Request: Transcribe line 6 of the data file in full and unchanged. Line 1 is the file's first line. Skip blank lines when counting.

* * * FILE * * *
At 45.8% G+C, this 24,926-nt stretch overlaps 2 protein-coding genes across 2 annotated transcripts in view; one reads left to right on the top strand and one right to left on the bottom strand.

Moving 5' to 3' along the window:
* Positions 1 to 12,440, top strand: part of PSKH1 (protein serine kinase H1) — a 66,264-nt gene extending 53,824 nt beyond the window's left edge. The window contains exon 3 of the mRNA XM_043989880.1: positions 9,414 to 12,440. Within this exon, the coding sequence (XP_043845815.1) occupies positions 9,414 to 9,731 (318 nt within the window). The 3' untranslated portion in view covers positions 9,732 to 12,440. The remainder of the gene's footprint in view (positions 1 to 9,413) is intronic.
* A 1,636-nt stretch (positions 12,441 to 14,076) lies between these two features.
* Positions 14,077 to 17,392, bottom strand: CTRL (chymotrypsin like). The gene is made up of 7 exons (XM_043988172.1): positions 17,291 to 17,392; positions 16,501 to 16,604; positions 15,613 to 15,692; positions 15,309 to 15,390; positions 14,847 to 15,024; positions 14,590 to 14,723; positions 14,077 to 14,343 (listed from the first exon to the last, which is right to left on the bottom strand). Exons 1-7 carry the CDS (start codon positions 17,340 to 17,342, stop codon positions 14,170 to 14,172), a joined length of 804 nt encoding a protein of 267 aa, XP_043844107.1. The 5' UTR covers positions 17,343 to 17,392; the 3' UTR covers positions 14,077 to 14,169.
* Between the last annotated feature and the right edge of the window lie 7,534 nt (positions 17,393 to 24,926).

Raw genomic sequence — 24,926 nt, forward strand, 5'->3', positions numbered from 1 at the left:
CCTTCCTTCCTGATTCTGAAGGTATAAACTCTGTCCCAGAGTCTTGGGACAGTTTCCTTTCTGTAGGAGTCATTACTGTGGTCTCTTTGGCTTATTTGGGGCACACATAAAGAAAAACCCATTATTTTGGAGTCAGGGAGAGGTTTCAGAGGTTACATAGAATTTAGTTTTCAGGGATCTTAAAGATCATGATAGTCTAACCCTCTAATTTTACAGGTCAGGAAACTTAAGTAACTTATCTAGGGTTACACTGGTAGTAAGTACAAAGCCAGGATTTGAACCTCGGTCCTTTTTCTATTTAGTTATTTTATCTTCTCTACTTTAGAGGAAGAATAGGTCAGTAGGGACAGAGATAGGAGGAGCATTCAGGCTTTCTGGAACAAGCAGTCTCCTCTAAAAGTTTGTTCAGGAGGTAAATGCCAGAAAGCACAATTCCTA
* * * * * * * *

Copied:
* Between the last annotated feature and the right edge of the window lie 7,534 nt (positions 17,393 to 24,926).